It sounds like it might be boring, having someone make good decisions as they move along with the mystery, but I mostly just find it super refreshing and I respect all the characters involved, because for the most part, they make sound choices.
Not that Jamie’s perfect, not at all. He and Pete hit a big bump in this volume when Pete’s oily ex Luke pops into the picture and tries to scheme them apart. Jamie makes some bad, knee-jerk decisions, but then you see Pete’s sensible side too, even in the face of adversity and anger, and I can’t help but root for them as they try to work through their respective issues to make things work out.
And that’s another thing that I like about this volume and the series as a whole. Perry balances character progression as well as tidy installment endings, so as a reader, I don’t have to be too worried about how things will end up, while also watching characters truly progress and change, so the Jamie and Pete at the end of vol. 1 Cited to Death are not the same as the Jamie and Pete at the end of the fourth volume. They’re a year older, a little more burdened with their respective truths, and also more understanding about how valuable their relationship is, and why it’s worth fighting for.
As someone who gets very stressed out about endings (and I won’t lie, I peeked at the end of this book once the big bump came in), I really appreciate that Perry gives non-cliffhanger endings while also providing real development. The series is not like a comic strip or a sitcom where nothing changes and everything returns to status quo at the end.
The mystery in this volume, about a missing book and some murders, was fun—not too complicated. The villain is mostly a cypher and separate from the story. This volume had slightly more tension than the last two, although not too much, and that’s probably one of my biggest hopes for future volumes is to have some more nail-biting moments. (And how do we include more nail-biting tension while also having rational, sensible characters? I guess that’s the challenge, balancing non-TSTL heroes while including conflict.)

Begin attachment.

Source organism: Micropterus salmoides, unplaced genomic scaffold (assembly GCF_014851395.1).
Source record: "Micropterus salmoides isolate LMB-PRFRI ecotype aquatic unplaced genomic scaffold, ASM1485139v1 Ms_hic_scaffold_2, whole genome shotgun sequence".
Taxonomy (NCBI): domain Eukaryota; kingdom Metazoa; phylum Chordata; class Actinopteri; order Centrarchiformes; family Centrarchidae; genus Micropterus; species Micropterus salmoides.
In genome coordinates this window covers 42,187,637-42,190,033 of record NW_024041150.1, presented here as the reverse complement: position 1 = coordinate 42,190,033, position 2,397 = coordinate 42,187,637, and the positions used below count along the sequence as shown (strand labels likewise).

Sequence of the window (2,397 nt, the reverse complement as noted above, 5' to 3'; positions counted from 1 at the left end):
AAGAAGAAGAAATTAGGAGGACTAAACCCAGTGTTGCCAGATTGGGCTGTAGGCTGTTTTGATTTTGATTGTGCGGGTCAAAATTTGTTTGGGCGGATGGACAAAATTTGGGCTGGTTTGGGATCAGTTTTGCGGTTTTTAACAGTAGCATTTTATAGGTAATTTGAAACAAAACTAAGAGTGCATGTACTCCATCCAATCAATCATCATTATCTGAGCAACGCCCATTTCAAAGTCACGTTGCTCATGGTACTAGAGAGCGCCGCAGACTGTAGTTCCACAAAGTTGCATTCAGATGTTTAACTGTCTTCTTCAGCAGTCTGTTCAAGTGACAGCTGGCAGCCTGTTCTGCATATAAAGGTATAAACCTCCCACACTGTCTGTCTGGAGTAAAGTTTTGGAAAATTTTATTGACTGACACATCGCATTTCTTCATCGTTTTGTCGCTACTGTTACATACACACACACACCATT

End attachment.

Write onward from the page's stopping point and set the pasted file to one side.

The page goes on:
I don’t think it’s a perfect series, but it’s one that I’ve grown to really enjoy, and it’s mostly because of the very likeable and appealing characters, their progression over the books, and Perry’s ability to maintain character consistency, even as she pushes them to evolve. It’s a nice change of pace, and I’m really looking forward to seeing how things go from here.
If you’re interested in checking things out, I strongly recommend starting from the beginning with Cited to Death. A) You’ll enjoy the character progression from the beginning and B) you can see if Perry’s style meshes with you.
I recommend this series for those who like gay mysteries, especially the more amateur, cozy kind, and also for those who don’t demand a high heat rating since all intimacy in the series is off-page. (Personally, I haven’t missed the sexy times here.) I’m definitely on board for volume 5 whenever it comes out. (And from Perry’s notes on her blog, it looks like there are quite a few books coming. It’s kind of like a fun TV show.)